Ship Strafed Near Gulf; Iran Blamed : Unmarked Patrol Boat Opens Fire on Norwegian Tanker

Times Staff Writer

A Norwegian tanker was strafed Tuesday by an Iranian patrol boat south of the Strait of Hormuz in the first attack on commercial shipping outside the Persian Gulf, maritime sources said.

The sources said the attack occurred just after noon in the Gulf of Oman, near the Strait of Hormuz, when a small, unmarked patrol boat fired on the Liberian-registered chemical tanker Osco Sierra.

Details of the incident were sketchy and conflicting, partly because nervous officials in the United Arab Emirates imposed a news blackout.

But Persian Gulf shipping sources said the 20,578-ton tanker, owned by the Osco shipping company of Oslo, was strafed by machine-gun fire and possibly hit by a rocket-propelled grenade fired from one of several Iranian boats that have stepped up their activity around the entrance to the Persian Gulf in recent days.

Vessels Frequently Searched

Iranian gunboats frequently stop and check vessels inside the gulf that they suspect of carrying war materials to Iraq.

The sources denied a report by Lloyd's Shipping Intelligence in London, which first reported the attack, that the tanker had been hit by a missile.

They added that there were no casualties and that the ship, which later anchored off the United Arab Emirates port of Fujaira, suffered no serious damage.

Nevertheless, the incident was described by shipping sources here as "extremely serious" because it marked the first time in the nearly seven-year-old war between Iran and Iraq that a ship has been attacked outside the Persian Gulf.

Naval Assembly Point

The attack occurred about 50 miles northeast of the United Arab Emirates port of Khawr Fakkan, which is 10 miles north of the major commercial anchorage at Fujaira for tankers entering and leaving the gulf, the sources said. The area is also currently being used by the U.S. Navy as the southern assembly point for the convoys of reflagged Kuwaiti tankers it is escorting through the Persian Gulf.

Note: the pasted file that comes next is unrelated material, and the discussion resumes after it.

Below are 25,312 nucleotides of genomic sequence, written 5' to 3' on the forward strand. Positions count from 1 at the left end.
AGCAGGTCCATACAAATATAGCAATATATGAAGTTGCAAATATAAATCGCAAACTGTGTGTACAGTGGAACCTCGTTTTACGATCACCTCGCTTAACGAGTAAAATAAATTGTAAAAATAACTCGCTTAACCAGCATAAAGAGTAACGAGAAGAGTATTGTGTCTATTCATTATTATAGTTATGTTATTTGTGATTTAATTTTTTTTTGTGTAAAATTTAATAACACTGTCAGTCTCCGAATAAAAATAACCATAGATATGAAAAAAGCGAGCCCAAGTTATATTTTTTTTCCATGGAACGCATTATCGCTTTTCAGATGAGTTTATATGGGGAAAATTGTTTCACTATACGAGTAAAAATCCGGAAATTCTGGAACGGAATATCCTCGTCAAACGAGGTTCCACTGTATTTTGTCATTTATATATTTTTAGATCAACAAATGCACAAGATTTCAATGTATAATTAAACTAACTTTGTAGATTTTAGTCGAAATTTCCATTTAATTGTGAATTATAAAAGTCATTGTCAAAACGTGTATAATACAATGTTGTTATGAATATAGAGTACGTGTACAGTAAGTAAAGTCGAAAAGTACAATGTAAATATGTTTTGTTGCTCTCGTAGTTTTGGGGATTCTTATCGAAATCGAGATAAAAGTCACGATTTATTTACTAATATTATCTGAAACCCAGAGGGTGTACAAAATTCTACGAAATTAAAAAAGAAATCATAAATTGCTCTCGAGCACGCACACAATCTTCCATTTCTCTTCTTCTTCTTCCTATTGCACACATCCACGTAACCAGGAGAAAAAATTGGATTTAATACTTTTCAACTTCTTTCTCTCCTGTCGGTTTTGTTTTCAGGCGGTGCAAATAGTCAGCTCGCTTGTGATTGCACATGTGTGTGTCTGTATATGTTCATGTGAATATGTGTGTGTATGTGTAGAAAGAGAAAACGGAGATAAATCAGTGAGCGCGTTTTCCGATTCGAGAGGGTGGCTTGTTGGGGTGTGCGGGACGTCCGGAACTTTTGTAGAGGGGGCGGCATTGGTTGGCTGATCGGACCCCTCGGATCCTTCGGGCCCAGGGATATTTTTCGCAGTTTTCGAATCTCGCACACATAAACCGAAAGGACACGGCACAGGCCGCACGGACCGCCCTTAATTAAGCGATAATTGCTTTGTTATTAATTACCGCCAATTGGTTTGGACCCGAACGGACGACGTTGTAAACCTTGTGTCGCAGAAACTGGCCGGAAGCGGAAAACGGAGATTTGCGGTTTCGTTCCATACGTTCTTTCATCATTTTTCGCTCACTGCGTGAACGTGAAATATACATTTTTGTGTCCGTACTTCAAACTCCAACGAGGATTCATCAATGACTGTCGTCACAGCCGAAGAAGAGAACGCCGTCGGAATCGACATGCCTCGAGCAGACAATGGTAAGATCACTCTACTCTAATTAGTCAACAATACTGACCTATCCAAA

Earlier this week, maritime insurers declared the area a "war risk" zone after several mines appeared in the waters off the Emirates' eastern coast for the first time.

A U.S.-owned tanker, the Texaco Caribbean, hit one of the mines on Aug. 10 and a small Emirates supply ship, the Anita, exploded and sank when it struck a similar device last Saturday. Five people, including the Anita's British captain, were killed.

Although shipping officials said the boat that attacked the Osco Sierra bore no identifying marks, diplomats and maritime sources said it was widely assumed to have been an Iranian patrol craft.

"The Iranians will probably try to blame it on the Americans or the Iraqis, but it could not have been any one other than the Iranians themselves," one source said.

The attack, which occurred in an area where the Iranian navy recently staged several days of maneuvers, appeared to be virtually identical to the kind of harassment of international shipping that Iran's Revolutionary Guards have mounted in the past from small, fast, lightly armed patrol boats.

It occurred while the amphibious assault ship Guadalcanal was in the southern end of the Persian Gulf, conducting minesweeping operations off the western coast of the Emirates in preparation for the start of the next U.S.-escorted convoy of Kuwaiti tankers.